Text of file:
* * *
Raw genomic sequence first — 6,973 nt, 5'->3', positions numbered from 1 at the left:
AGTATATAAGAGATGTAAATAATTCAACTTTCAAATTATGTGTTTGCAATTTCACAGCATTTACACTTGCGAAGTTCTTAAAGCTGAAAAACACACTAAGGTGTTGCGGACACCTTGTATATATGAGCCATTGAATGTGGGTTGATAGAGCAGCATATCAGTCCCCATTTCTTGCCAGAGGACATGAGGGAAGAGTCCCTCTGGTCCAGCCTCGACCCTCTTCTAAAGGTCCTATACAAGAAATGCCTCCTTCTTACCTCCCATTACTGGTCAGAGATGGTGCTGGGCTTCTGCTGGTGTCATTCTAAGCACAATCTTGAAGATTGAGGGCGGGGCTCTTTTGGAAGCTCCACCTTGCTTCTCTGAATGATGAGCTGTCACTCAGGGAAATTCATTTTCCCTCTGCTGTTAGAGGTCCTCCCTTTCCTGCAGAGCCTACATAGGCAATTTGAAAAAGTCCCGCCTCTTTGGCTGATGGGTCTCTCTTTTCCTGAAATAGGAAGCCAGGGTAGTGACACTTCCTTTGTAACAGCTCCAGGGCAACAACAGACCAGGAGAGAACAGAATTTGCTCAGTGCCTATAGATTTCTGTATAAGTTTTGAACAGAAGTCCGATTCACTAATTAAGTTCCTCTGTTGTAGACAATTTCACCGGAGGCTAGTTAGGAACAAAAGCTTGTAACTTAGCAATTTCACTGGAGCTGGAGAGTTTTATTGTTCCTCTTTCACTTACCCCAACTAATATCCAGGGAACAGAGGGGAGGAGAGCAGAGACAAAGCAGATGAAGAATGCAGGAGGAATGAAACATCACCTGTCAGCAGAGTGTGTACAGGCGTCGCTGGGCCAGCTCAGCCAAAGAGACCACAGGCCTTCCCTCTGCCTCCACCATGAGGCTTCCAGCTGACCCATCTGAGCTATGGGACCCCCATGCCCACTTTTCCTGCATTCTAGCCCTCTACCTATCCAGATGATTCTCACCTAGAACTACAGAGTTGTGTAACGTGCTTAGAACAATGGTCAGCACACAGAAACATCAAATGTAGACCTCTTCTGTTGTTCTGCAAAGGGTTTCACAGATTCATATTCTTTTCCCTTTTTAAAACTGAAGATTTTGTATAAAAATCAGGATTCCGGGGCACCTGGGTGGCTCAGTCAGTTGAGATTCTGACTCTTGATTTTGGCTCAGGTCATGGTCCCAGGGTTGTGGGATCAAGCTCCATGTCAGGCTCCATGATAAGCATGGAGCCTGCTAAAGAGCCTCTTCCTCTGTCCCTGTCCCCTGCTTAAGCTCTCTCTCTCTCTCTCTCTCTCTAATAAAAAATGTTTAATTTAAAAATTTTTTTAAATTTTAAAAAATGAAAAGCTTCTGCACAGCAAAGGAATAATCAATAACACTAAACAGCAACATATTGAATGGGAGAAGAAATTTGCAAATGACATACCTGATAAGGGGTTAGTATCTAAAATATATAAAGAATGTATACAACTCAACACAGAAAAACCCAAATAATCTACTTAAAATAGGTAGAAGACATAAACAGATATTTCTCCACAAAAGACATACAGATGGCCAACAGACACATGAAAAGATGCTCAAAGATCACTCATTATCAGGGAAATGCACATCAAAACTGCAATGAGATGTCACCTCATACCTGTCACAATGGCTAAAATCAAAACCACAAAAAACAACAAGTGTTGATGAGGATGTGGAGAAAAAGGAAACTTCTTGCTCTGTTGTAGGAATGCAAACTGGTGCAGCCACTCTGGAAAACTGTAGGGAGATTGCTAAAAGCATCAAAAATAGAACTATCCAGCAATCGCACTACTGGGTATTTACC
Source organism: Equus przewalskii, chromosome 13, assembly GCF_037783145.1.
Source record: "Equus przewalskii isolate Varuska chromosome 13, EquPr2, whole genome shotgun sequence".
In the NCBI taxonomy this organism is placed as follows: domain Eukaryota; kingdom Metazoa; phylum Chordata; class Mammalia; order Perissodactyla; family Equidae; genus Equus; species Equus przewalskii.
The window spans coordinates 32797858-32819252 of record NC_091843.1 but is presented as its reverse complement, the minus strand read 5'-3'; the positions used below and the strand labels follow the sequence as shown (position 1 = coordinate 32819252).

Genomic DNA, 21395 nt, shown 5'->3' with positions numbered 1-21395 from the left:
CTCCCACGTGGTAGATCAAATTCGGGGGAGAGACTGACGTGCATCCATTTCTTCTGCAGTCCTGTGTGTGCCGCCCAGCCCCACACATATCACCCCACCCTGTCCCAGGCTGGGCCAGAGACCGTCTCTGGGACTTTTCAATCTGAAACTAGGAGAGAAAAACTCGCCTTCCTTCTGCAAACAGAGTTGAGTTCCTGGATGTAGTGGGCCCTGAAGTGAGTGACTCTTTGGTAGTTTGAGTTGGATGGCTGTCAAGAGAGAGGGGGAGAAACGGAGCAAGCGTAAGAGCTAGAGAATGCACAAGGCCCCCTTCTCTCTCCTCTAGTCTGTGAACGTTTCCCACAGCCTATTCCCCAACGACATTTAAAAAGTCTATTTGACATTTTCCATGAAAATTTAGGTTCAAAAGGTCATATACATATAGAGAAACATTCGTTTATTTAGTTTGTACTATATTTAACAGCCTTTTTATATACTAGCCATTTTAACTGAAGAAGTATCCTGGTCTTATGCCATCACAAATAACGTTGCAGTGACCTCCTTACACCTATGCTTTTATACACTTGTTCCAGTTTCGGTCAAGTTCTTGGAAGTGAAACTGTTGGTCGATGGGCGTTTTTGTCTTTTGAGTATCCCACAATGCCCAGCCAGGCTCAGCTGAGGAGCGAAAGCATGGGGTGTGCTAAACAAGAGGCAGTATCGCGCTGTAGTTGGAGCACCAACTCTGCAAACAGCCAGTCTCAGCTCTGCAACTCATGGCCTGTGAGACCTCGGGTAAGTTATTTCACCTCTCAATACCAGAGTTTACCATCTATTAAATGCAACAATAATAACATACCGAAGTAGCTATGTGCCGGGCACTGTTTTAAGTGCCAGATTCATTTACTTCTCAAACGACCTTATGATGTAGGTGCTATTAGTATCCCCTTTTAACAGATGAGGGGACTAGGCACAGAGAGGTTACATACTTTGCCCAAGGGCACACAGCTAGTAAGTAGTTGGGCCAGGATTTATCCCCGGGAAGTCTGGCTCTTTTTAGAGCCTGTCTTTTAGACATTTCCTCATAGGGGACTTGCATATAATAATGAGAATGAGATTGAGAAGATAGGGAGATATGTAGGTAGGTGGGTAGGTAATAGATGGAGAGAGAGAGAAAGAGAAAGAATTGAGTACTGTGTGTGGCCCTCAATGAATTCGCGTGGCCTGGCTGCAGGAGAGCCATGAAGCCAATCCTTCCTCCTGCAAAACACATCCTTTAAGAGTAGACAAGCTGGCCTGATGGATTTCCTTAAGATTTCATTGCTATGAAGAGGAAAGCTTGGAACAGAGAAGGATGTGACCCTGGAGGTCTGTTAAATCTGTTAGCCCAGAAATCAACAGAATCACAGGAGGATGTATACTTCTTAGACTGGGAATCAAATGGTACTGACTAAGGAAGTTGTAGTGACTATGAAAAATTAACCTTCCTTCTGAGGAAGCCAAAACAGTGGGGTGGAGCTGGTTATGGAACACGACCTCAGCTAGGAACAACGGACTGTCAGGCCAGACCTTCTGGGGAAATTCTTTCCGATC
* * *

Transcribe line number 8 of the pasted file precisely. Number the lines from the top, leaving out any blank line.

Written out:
CTCCCACGTGGTAGATCAAATTCGGGGGAGAGACTGACGTGCATCCATTTCTTCTGCAGTCCTGTGTGTGCCGCCCAGCCCCACACATATCACCCCACCCTGTCCCAGGCTGGGCCAGAGACCGTCTCTGGGACTTTTCAATCTGAAACTAGGAGAGAAAAACTCGCCTTCCTTCTGCAAACAGAGTTGAGTTCCTGGATGTAGTGGGCCCTGAAGTGAGTGACTCTTTGGTAGTTTGAGTTGGATGGCTGTCAAGAGAGAGGGGGAGAAACGGAGCAAGCGTAAGAGCTAGAGAATGCACAAGGCCCCCTTCTCTCTCCTCTAGTCTGTGAACGTTTCCCACAGCCTATTCCCCAACGACATTTAAAAAGTCTATTTGACATTTTCCATGAAAATTTAGGTTCAAAAGGTCATATACATATAGAGAAACATTCGTTTATTTAGTTTGTACTATATTTAACAGCCTTTTTATATACTAGCCATTTTAACTGAAGAAGTATCCTGGTCTTATGCCATCACAAATAACGTTGCAGTGACCTCCTTACACCTATGCTTTTATACACTTGTTCCAGTTTCGGTCAAGTTCTTGGAAGTGAAACTGTTGGTCGATGGGCGTTTTTGTCTTTTGAGTATCCCACAATGCCCAGCCAGGCTCAGCTGAGGAGCGAAAGCATGGGGTGTGCTAAACAAGAGGCAGTATCGCGCTGTAGTTGGAGCACCAACTCTGCAAACAGCCAGTCTCAGCTCTGCAACTCATGGCCTGTGAGACCTCGGGTAAGTTATTTCACCTCTCAATACCAGAGTTTACCATCTATTAAATGCAACAATAATAACATACCGAAGTAGCTATGTGCCGGGCACTGTTTTAAGTGCCAGATTCATTTACTTCTCAAACGACCTTATGATGTAGGTGCTATTAGTATCCCCTTTTAACAGATGAGGGGACTAGGCACAGAGAGGTTACATACTTTGCCCAAGGGCACACAGCTAGTAAGTAGTTGGGCCAGGATTTATCCCCGGGAAGTCTGGCTCTTTTTAGAGCCTGTCTTTTAGACATTTCCTCATAGGGGACTTGCATATAATAATGAGAATGAGATTGAGAAGATAGGGAGATATGTAGGTAGGTGGGTAGGTAATAGATGGAGAGAGAGAGAAAGAGAAAGAATTGAGTACTGTGTGTGGCCCTCAATGAATTCGCGTGGCCTGGCTGCAGGAGAGCCATGAAGCCAATCCTTCCTCCTGCAAAACACATCCTTTAAGAGTAGACAAGCTGGCCTGATGGATTTCCTTAAGATTTCATTGCTATGAAGAGGAAAGCTTGGAACAGAGAAGGATGTGACCCTGGAGGTCTGTTAAATCTGTTAGCCCAGAAATCAACAGAATCACAGGAGGATGTATACTTCTTAGACTGGGAATCAAATGGTACTGACTAAGGAAGTTGTAGTGACTATGAAAAATTAACCTTCCTTCTGAGGAAGCCAAAACAGTGGGGTGGAGCTGGTTATGGAACACGACCTCAGCTAGGAACAACGGACTGTCAGGCCAGACCTTCTGGGGAAATTCTTTCCGATC